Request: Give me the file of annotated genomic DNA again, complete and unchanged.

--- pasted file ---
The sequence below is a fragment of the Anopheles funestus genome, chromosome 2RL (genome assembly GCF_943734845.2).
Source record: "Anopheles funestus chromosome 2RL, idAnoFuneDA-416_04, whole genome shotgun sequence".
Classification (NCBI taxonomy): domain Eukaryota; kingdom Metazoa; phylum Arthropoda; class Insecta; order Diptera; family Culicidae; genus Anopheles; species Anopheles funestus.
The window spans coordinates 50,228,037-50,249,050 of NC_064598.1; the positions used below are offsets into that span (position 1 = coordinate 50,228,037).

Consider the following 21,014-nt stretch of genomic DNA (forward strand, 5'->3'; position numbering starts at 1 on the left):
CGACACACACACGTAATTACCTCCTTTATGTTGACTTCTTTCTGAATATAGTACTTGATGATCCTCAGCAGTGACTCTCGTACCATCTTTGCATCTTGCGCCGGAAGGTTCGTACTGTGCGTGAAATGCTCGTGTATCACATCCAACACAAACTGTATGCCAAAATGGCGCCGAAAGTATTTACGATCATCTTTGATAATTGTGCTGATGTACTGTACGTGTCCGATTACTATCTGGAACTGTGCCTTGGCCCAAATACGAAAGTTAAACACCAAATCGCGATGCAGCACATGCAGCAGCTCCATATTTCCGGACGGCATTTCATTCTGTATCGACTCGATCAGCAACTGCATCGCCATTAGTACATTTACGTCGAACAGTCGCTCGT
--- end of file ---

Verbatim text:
The sequence below is a fragment of the Anopheles funestus genome, chromosome 2RL (genome assembly GCF_943734845.2).
Source record: "Anopheles funestus chromosome 2RL, idAnoFuneDA-416_04, whole genome shotgun sequence".
Classification (NCBI taxonomy): domain Eukaryota; kingdom Metazoa; phylum Arthropoda; class Insecta; order Diptera; family Culicidae; genus Anopheles; species Anopheles funestus.
The window spans coordinates 50,228,037-50,249,050 of NC_064598.1; the positions used below are offsets into that span (position 1 = coordinate 50,228,037).

Consider the following 21,014-nt stretch of genomic DNA (forward strand, 5'->3'; position numbering starts at 1 on the left):
CGACACACACACGTAATTACCTCCTTTATGTTGACTTCTTTCTGAATATAGTACTTGATGATCCTCAGCAGTGACTCTCGTACCATCTTTGCATCTTGCGCCGGAAGGTTCGTACTGTGCGTGAAATGCTCGTGTATCACATCCAACACAAACTGTATGCCAAAATGGCGCCGAAAGTATTTACGATCATCTTTGATAATTGTGCTGATGTACTGTACGTGTCCGATTACTATCTGGAACTGTGCCTTGGCCCAAATACGAAAGTTAAACACCAAATCGCGATGCAGCACATGCAGCAGCTCCATATTTCCGGACGGCATTTCATTCTGTATCGACTCGATCAGCAACTGCATCGCCATTAGTACATTTACGTCGAACAGTCGCTCGT